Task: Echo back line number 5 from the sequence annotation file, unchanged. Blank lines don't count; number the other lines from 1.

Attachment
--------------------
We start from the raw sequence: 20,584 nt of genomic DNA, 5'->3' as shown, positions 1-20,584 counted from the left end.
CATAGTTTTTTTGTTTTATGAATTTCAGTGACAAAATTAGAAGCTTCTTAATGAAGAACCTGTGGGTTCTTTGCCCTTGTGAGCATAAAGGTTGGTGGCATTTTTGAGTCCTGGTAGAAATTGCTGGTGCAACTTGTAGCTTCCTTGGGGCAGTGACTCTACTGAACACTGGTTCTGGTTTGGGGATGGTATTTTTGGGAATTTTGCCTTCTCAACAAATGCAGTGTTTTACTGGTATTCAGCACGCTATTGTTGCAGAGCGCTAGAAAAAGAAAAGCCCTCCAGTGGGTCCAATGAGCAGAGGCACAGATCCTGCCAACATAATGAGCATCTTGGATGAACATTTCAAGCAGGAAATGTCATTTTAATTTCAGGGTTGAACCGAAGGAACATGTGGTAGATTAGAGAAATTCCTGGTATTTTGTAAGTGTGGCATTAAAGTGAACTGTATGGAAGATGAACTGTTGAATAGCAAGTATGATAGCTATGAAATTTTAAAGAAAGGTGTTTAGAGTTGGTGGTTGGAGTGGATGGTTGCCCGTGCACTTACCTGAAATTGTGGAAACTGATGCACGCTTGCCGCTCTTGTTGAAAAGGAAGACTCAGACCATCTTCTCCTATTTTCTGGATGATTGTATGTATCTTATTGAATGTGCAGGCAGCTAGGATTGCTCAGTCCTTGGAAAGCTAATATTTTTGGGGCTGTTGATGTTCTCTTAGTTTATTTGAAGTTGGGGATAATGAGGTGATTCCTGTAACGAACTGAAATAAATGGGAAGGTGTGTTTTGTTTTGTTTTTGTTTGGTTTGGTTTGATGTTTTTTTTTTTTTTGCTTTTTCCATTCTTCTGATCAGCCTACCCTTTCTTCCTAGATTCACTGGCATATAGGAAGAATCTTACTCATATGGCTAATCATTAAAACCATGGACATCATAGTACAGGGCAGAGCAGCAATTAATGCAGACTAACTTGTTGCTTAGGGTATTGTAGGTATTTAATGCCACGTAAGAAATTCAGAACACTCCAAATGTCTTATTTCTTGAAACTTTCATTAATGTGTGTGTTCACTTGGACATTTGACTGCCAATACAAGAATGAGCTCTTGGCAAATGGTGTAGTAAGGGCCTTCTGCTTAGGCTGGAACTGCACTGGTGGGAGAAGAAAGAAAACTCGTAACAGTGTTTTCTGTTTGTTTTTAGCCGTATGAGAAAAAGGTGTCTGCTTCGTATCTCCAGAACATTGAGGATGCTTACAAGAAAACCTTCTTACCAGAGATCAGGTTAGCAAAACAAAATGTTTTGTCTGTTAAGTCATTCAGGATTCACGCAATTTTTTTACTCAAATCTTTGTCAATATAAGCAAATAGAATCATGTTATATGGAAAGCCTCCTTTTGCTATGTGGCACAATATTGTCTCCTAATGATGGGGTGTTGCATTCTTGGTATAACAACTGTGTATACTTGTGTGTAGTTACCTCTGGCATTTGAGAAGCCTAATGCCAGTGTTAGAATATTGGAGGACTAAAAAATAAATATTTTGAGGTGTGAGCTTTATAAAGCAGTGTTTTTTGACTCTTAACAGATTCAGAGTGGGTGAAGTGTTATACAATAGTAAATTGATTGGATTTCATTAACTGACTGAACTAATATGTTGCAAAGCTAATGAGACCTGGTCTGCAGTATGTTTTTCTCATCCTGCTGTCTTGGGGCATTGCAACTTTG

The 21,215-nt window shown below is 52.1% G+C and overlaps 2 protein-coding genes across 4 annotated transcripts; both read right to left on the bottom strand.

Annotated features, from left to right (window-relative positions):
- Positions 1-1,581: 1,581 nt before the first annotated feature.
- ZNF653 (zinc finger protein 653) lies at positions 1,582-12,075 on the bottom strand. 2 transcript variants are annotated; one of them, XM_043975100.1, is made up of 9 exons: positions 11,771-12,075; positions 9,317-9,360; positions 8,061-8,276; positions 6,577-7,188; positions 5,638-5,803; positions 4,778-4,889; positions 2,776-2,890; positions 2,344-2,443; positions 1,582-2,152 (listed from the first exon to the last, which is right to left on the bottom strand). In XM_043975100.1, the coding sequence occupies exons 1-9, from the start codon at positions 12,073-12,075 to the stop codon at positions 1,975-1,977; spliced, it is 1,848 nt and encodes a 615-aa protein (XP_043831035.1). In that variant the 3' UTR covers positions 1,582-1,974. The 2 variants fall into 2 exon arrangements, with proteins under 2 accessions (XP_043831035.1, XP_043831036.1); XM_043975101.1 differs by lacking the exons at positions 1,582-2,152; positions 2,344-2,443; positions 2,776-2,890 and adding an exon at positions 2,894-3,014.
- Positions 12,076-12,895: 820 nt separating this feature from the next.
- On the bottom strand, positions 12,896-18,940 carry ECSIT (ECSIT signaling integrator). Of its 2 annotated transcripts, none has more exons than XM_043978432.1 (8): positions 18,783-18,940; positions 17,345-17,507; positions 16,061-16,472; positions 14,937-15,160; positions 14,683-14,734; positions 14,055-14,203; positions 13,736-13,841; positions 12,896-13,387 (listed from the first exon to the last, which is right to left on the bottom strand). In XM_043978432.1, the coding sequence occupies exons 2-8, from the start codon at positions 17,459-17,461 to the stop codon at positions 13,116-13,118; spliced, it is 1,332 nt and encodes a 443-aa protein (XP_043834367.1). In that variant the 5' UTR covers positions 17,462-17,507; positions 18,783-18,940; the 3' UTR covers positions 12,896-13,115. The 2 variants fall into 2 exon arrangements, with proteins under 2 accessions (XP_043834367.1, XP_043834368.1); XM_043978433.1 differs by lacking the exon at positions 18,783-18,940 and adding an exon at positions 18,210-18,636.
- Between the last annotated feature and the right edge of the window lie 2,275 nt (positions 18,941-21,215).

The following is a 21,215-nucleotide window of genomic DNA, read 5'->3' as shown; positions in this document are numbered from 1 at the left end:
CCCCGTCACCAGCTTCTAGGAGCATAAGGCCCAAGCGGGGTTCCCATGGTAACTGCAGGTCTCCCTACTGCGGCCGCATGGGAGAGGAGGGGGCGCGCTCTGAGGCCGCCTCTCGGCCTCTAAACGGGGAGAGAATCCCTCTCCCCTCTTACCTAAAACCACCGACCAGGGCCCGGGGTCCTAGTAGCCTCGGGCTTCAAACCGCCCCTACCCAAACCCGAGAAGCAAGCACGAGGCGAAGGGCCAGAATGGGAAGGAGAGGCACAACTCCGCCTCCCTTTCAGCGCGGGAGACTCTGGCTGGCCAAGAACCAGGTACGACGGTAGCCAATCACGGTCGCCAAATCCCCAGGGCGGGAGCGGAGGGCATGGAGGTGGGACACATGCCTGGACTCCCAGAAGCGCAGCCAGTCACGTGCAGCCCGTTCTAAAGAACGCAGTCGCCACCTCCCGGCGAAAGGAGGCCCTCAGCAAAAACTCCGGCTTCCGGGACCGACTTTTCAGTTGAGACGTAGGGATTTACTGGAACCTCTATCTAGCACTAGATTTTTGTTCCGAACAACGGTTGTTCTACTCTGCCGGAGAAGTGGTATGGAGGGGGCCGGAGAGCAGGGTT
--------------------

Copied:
- Positions 1-1,581: 1,581 nt before the first annotated feature.